Inferior ministers, for Mars, repair
His broken axletrees and blunted war,
And send him forth again with furbish'd arms
To wake the lazy war with trumpets' loud alarms
-- the Iliad, block 8
Mars was the Roman god of war. He started off as the god of spring, youth, cattle, and nature. When the Romans came into contact with the Greeks, he became the god of death and eventually war.
Mars was said to be faithful, valorous, honorable, noble, and benevolent, though he also took a savage pleasure from bloodshed. The hoards slaughtered on the battlefield were said to fill Mars with a twisted excitement. As such, Mars was more like the Norse god Tyr than his Greek counterpart Ares.
The red planet known as Mars, located fourth from the sun, drew its name from the god of war due to its blood-like color.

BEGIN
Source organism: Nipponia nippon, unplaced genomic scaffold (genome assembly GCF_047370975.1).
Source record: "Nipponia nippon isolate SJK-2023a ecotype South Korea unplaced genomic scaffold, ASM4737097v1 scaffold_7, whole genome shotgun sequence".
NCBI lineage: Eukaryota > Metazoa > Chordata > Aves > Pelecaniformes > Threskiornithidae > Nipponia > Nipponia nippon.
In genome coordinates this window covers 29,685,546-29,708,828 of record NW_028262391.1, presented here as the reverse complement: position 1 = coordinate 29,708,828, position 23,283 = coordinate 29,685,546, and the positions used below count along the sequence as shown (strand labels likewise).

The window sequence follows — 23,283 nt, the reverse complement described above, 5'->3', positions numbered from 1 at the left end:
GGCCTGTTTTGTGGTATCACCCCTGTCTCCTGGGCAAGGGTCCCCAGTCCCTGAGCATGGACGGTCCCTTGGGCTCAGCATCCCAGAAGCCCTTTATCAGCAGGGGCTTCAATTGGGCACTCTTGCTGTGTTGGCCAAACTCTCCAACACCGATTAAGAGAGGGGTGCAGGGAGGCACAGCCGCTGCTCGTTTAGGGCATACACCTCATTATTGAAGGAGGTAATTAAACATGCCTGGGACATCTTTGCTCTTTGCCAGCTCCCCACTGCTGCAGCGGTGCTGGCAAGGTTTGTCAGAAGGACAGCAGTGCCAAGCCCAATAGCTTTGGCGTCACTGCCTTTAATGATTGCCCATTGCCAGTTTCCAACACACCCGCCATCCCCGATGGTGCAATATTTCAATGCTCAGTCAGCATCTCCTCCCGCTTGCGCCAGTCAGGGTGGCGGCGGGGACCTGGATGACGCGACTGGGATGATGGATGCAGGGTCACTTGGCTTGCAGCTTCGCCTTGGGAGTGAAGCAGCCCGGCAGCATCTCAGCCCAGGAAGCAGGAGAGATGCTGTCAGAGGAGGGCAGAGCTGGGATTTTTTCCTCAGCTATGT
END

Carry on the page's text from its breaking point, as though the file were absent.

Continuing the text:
The most ancient forms of the name Mars were Maurs, Marmar, and Marvor, which were eventually contracted to Mars.
The name came from the Sanskrit mar, and the Verdic martus. Some of his surnames included Gradivas ("he who precedes"), Pater ("the Father"), Silvanus ("he of the forest"), and Ultor ("the avenger").
Mars' symbol is a circle with an arrow coming diagonally out of it, ,which is also a symbol for the male gender. In American Hobo Signs, it means "go this way." With the circle filled in, , it is a military sign for grenade or mortar.
Mars was said to be the father of Romulus and Remus, the mythic founders of Rome. Thus many Romans styled themselves "sons of Mars," Martians, in a manner of speaking.
Animals sacred to Mars were the vulture, an animal often found in the battlefield; the wolf, like the she-wolf that raised Romulus and Remus; and the...